Thursday, May 20, 2010
F.I.M. - First Impression Music
Stan Ricker and Winston of F.I.M.
Why do FIM CDs sound superior?
How is a FIM CD born?
The audiophile community knows that FIM CDs sound audibly superior!
But do you know why? Please take a minute to find out the answer.
A normal CD is generally produced through three major steps:
A producer finds the music.
An engineer records the music, and another engineer masters the recorded material in a format that is suitable for production.
A replication plant manufactures the discs in quantity.
How FIM does it
We seek out music that has special quality and uniqueness, and arrange for its performance by unsurpassed artists.
We find the best engineers available. Winston Ma often works with engineers who are professors in recording technology, and chief engineers of mastering studios. Winston works with the engineers throughout the process and attends all master sessions to ensure that the sound quality meets the standard he wishes to achieve.
The normal replication process follows this pattern: the mastering engineer sends a CDR/CDCR containing the mastered music file to the replication plant for glass-stamper making, then CDs are pressed with the stamper, packed, and shipped to the label company.
From the viewpoint of FIM, this process can create uncertainty in several areas of quality control:
The music file is dubbed from the hard drive onto a CDR through a CD burner or similar equipment in the mastering studio. The quality of the burner, the power supply, and the cable cannot be ascertained. In addition, two generations of transfer of the musical signal are incurred, i.e., from the hard drive to the CDR burner/recorder, and then onto a CDR. The quality of the CDR varies from disc to disc, sometimes quite significantly. This is true for the burner as well.
The technical staff at the replication plant dub the music file onto their equipment, such as a hard drive or the glass-stamper making machine. The quality of the transfer is not consistent due to the possibly unsatisfactory condition of the machines or other technicalities. Two more generations of transfer of the music signal are also incurred. This is often part of the reason why a good recording may result in an inferior sounding disc.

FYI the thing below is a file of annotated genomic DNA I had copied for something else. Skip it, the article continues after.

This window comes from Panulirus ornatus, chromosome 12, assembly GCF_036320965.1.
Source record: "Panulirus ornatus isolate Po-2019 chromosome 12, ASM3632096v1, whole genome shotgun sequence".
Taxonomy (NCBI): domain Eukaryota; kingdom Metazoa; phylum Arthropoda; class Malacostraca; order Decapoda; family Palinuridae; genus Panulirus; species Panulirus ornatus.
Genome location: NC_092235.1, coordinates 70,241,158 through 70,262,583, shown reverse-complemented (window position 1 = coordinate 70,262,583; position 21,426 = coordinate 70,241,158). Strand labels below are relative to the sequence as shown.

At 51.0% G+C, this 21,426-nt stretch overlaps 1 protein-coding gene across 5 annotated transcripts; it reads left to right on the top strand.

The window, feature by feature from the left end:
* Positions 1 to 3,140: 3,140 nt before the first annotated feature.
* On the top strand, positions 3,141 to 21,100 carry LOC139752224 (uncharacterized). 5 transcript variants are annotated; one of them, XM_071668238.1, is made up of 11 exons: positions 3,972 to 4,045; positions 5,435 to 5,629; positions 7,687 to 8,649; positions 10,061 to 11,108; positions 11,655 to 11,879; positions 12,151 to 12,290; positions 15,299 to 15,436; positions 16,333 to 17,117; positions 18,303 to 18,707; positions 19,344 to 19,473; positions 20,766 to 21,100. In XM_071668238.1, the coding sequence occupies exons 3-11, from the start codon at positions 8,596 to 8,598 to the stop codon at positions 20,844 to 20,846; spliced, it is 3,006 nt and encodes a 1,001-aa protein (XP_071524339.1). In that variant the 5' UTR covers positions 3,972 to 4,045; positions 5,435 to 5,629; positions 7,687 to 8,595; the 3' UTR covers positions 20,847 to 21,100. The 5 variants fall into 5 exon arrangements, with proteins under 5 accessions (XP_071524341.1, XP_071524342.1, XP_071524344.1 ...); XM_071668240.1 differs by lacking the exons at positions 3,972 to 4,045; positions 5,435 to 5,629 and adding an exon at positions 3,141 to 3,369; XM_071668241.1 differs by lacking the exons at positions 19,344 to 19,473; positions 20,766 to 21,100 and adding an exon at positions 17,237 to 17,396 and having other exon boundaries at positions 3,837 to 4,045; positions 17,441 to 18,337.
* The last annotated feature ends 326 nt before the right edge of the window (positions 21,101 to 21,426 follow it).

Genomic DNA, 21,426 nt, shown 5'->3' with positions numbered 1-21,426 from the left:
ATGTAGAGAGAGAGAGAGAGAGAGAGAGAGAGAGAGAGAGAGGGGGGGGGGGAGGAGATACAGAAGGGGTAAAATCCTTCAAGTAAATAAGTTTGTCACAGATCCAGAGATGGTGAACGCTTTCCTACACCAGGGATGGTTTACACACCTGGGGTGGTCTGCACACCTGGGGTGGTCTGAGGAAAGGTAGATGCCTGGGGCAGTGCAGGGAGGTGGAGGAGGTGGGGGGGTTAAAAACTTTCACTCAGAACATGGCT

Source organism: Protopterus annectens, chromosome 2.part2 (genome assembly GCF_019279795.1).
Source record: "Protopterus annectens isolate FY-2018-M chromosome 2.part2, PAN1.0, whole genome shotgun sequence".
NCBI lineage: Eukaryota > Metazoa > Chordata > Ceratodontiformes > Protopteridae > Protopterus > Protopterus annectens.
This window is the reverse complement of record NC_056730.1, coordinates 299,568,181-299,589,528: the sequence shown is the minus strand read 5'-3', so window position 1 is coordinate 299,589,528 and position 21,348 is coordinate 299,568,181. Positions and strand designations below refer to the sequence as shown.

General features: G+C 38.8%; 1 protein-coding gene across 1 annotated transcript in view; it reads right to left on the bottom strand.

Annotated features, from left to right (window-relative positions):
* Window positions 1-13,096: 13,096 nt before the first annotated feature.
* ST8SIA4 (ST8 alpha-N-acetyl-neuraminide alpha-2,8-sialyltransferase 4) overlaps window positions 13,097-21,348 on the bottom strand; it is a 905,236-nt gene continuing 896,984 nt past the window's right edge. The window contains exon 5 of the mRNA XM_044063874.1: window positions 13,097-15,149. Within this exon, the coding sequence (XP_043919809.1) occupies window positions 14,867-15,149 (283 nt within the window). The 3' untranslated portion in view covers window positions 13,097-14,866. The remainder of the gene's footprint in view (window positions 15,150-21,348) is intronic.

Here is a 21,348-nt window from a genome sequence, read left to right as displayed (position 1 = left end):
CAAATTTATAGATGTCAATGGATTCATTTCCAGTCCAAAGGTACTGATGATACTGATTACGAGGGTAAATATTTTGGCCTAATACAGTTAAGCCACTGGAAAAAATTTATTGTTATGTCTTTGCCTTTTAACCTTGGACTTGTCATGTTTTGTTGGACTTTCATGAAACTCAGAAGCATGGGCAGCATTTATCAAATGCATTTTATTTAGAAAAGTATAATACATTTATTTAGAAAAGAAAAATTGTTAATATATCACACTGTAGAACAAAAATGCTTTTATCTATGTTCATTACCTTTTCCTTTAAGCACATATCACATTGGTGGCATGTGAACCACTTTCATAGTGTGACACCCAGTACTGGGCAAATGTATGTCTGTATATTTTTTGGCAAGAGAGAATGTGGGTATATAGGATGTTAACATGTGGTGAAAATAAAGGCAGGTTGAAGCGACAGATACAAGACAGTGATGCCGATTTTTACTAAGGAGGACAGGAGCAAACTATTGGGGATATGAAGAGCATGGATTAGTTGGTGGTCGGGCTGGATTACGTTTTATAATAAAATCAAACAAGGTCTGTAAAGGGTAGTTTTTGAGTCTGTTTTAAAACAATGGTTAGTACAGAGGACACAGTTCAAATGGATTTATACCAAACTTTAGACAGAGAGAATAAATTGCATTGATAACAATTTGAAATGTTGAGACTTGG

(i) The music file in the master engineer’s hard drive is uploaded to the computer of the glass-stamper machine directly via FTP (File Transfer Protocol), bit by bit, at no loss, eliminating two generations of transfer and lowering the jitter rate. (FIM believes generations of transfer will lead to possible loss of information and increase in coloration.)
(ii) FIM specifies that the average block error rate (BLER) of each disc is below 20. In fact, in most cases, the BLER is below 10. The Red Book industrial standard is 220. Hence, the quality of FIM discs can easily excel normal CDs by 22 times.
(iii) From October 2008 onwards, all FIM regular discs are made of 99.9999% silver; all Collectors’ Edition and Direct-from-Master Edition discs are made of 24 K gold.
Why silver and gold?
Because of FIM’s research in metallurgy.
The laser head of a CD player employs reflection to read the musical signal from the metal foil of the polycarbonate disc.
It is well know that silver, followed closely by gold, yields the highest reflectivity among the metals. Aluminum is commonly used material because it is less expensive, however it is also less durable over time compared to pure gold and silver. In addition, 24k gold is an inert non-corrosive metal which will not oxidize over time, extending the CD’s lifetime.
Furthermore, gold, followed by silver, provides the ultimate in malleability, meaning the foil has a smoother surface and fewer pinholes, and thus more linear reading and less drop-out can be achieved. A visual inspection shows that FIM discs are thicker and stronger (for less fluttering and resonance); the foil is much less transparent (thicker foil improves data storage capacity while reducing BLER and jitter); and nearly free of pinholes (for less drop-out of information), in comparison with other kinds of discs.
(iv) FIM maintains a high level of quality control:
A test run is required for every new album.
Winston Ma personally auditions the test pressing before giving approval for production.
All production discs are then subjected to a stringent final visual inspection before being packed in-house.
Digital how it should be done!
Thanks to Fabio for hinting this...
Posted by twogoodears at 5/20/2010 10:27:00 AM